Keller was the starting quarterback at North Canton Hoover High School for three seasons. Eventually, his next step of playing collegiate football would become a reality. Schools such as Cincinnati, Akron, Marshall, West Virginia and other midwest colleges began to show interest.

Ultimately, he decided to start his collegiate career at the University of Cincinnati as a walk-on in 2018. After a year, he left the Bearcats, transferring to Pearl River Community College in Poplarville, Mississippi – 975 miles away from his high school. 

“JUCO life is tough because there’s not as many rules and regulations (compared to Division I),” Keller said. “We’d have to be up at five in the morning and workout and you don’t have time to eat. It sucked.”

The Wildcats finished 3-6 in 2019. Keller did not see the field was unable to play during the season after suffering a torn MCL and patellar tendon tear during the practice prior to the season opener. Through a connection with Austin Appleby, a former quarterback at North Canton Hoover who served as an offensive analyst and quality control coach for CMU's 2019 season, Keller moved more than 1,000 miles away and transfered to CMU. 

His first practices in Mount Pleasant were challenging, but due to NCAA transfer regulations, Keller had to sit out the 2020 season. 

“I was used to college football. It’s fast paced and you’re moving around a lot," Keller said. “It was nice to be with the team and everything, but I (wish I was) out there playing.”

Being grateful

After spending the summer at his family home, Keller returned to Mount Pleasant for the 2021 fall semester. 

He arrived back to campus in late August to continue studying psychology and begin his physical therapy with CMU athletics, focusing on getting his blood flowing and regaining his strength. His rehab workouts consist of high repetition cardio workouts that help raise his heart rate in a healthy matter that last for approximately 90 minutes. 

"The thing about an injury like this is that it is not an external injury like an ACL," Keller said. "It is an internal injury; letting things on the inside heal takes more time.”

Not only did Keller get to start up with rehab at CMU, but he also finally got to be reunited with some of his closest friends, including Nick Apsey, Hunter Buczkowski, Joel Wilson, Daniel Richardson and Darius Bracy.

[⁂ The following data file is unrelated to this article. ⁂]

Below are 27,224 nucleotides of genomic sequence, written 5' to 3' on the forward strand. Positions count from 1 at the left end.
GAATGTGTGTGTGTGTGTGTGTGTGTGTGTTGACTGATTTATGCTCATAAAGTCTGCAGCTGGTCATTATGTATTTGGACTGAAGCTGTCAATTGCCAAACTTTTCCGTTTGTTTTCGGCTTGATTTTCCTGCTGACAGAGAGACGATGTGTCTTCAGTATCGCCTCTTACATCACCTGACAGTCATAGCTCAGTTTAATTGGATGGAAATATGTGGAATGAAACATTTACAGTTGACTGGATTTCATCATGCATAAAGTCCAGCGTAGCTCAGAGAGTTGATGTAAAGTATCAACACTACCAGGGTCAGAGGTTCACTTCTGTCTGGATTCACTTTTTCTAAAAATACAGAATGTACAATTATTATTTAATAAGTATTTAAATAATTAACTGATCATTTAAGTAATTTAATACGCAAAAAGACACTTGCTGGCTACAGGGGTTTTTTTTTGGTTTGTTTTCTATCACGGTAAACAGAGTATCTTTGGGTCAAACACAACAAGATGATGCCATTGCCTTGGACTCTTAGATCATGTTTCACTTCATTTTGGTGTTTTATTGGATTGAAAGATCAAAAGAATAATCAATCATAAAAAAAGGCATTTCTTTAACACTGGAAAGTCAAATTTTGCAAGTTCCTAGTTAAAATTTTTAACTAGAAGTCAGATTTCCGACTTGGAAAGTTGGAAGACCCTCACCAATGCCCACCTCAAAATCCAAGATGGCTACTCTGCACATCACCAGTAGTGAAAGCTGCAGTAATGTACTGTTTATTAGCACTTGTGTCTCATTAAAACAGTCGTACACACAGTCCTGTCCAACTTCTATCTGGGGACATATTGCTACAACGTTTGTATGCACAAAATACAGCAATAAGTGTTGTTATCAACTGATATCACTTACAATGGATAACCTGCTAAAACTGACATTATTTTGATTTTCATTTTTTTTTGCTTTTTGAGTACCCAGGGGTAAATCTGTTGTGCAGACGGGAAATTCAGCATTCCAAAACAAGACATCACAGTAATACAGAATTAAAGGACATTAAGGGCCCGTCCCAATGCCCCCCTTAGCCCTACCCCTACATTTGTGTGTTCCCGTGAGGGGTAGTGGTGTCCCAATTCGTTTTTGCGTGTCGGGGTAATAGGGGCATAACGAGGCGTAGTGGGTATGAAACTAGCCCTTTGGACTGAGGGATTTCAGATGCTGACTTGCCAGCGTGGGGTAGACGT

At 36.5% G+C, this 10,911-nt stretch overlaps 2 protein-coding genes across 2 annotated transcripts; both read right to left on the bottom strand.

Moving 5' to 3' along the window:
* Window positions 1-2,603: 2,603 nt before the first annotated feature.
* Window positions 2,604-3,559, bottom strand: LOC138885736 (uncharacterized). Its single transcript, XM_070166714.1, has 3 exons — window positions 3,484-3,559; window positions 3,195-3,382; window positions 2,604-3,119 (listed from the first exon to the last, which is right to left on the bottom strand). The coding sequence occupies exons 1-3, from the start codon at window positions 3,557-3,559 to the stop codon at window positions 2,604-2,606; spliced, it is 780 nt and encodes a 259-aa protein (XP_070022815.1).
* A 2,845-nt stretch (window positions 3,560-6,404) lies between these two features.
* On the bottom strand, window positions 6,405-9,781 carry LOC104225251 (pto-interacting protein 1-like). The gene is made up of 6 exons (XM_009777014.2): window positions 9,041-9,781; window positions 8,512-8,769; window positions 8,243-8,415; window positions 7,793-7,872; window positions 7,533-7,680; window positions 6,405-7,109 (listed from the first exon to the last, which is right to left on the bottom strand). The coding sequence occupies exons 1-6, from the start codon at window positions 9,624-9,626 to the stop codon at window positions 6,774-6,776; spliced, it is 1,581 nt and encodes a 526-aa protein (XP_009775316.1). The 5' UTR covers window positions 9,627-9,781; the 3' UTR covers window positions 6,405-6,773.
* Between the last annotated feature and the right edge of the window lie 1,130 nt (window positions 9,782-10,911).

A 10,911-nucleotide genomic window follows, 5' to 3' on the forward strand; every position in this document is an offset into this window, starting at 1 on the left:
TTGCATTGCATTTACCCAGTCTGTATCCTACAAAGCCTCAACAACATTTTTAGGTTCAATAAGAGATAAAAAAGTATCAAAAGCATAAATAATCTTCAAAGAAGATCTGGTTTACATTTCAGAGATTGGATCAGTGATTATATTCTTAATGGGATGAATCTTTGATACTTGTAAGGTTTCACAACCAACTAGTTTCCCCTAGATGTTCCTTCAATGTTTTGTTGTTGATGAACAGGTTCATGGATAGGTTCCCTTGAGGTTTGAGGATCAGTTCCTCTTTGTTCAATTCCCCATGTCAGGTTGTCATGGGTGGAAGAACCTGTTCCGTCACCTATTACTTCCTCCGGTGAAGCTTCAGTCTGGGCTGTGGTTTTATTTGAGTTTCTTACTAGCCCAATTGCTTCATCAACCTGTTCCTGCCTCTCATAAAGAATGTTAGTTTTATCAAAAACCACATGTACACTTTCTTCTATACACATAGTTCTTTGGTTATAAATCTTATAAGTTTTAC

“I have a lot of best friends," Keller said while laughing. "I can’t say one best friend because if I say just one it’s going to go bad.” 

Being back in the football locker room with his teammates is something Keller is especially grateful for. Although he is restricted to the sidelines for the second-straight season, he still gets to be part of CMU's 2021 season, something that looked improbable in May. 

Keller won't play a snap in 2021, but he makes his presence felt in the quarterback room helping digest film and writing down plays during games.

“I love being out there with my team,” Keller said. “Just like anyone else who gets injured, you feel sad that you’re not out there playing. At the same time I’m still happy for my teammates.”

What the future holds

Despite nearly losing his life, Keller still believes CMU is the right place for him and is grateful for the support he has received. 

“I feel like CMU is family," Keller said. "I like everyone here. Everyone’s really cool and nice."

After his incident, Keller's perspective on life has changed. He does not take anything for granted. While he aims to play in 2022, Keller sees himself in either two spots: playing football or moving on to something else, such as getting involved in entrepreneurship.

He now lives by the mantra "grow seeds instead of weeds."

“A big key is to be grateful,” Keller said. “I think gratitude is what really creates fulfillment in life. Be grateful for what you have and be thankful for the people you have.

“It’s only you, and you can’t live anyone else’s life. Love your life.”